This is where all QDM practitioners begin their journey. Some managers will then choose to also protect 2˝-year-old bucks. Is this still QDM? Yes, and it’s still QDM if he/she advances one step further and protects 3˝-year-olds.

However, trying to protect all bucks up to and including 4˝-year-olds gets more difficult because bucks die of many causes. More acres under management will be needed, more effort must go into habitat improvement and doe harvest, and fewer hunters will be satisfied with the rate of buck harvest success. This range of management intensity is often referred to as trophy deer management, and relatively few hunters have what’s necessary to achieve success and remain satisfied with results over time.

Here is where some of the QDM confusion arises. From a buck harvest perspective, all QDM programs strive to protect the majority of yearling bucks, but it is up to the individual manager whether he/she starts harvesting bucks at 2˝, 3˝, or 4˝ years of age. This flexibility is one aspect making QDM applicable to such a wide array of hunters and deer herds.

Do you need to protect every yearling buck? Absolutely not. The QDMA fully supports youth hunters having the opportunity to shoot any legal deer; yearling bucks included. Taking some yearlings is fine as long as you protect the majority of them. Fortunately, protecting yearling bucks is much more common today than in past decades. In 1989, 61 percent of the antlered bucks shot in the U.S. were only 1˝ years old. By 2009 that number had dropped to 41 percent! (See page 7 of QDMA’s 2011 Whitetail Report, available at QDMA.com, to see how your state/province compared.)

Myth 2: QDM Requires Killing Numerous Does

Many QDM pioneers have been quoted as saying, “Shoot every doe you can, and then shoot three more.” Such statements were generally true when spoken, but times and situations change, and as managers we need to adapt to current conditions. In the past, many programs benefitted from aggressive antlerless deer harvests, hence the recommendation to shoot all available does. However, as deer herds are reduced, similarly aggressive harvests are less necessary or advised. In addition, predator populations are increasing in many areas of the U.S. and Canada. Expanding coyote, black bear, bobcat and wolf populations are important mortality sources, and in some cases new mortality sources, for deer herds.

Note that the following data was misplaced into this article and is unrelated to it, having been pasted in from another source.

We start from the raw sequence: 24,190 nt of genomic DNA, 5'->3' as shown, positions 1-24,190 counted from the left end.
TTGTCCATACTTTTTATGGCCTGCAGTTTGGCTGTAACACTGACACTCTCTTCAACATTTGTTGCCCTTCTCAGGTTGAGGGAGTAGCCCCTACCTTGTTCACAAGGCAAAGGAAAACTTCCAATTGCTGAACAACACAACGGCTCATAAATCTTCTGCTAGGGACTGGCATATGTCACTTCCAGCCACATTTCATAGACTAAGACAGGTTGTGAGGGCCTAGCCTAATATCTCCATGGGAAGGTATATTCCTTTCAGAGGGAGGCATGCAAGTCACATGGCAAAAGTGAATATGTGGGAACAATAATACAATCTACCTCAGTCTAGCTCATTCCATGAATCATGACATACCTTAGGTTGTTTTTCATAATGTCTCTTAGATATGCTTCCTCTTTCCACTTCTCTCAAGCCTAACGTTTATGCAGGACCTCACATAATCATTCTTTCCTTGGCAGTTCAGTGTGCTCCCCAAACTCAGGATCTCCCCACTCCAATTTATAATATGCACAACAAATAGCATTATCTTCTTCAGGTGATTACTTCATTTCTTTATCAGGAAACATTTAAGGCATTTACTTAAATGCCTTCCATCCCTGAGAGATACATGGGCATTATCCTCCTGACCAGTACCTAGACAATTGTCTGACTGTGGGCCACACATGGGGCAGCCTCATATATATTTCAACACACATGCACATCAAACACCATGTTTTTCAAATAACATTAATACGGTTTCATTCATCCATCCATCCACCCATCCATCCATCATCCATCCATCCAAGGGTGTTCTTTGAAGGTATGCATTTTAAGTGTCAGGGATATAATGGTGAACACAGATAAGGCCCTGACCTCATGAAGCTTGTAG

The take-home message is the appropriate antlerless harvest for a property should be determined locally. The local deer density, habitat quality, mortality factors (predators, winter severity, vehicle kills, etc.) and landowner goals all impact the number of antlerless deer that can or should be harvested. These factors vary annually and thus antlerless harvest goals should also be determined on an annual basis. Based on the above factors, some QDM programs will require large antlerless harvests, some will require moderate antlerless harvests, and some will require minimal or even no antlerless harvests. It’s as incorrect to state that all QDM programs require large antlerless harvests as it is to state that all hunters hunt from a vehicle, or over a food plot, or in a swamp.

In Conclusion

QDM encompasses much more than just antlers or even shooting deer. Herd management is only one of the Four Cornerstones of QDM. Many critics incorrectly equate QDM to antler restrictions, trophy deer management, or excessive doe harvests, but hopefully you realize those accusations are false and are now better armed with information to refute such assumptions. Also, these claims completely overlook the efforts expended on the other three Cornerstones. Millions of acres of improved wildlife habitat, more educated sportsmen and women being better ambassadors for hunting, and all the deer data collected to establish realistic buck management goals and determine appropriate antlerless harvest rates. Hopefully, even those who disagree with protecting yearling bucks can appreciate a QDM practitioner’s habitat management, hunter education and herd monitoring efforts.

© Copyright 2011, QDMA

The man who really counts in the world is the doer, not the mere critic. ~Roosevelt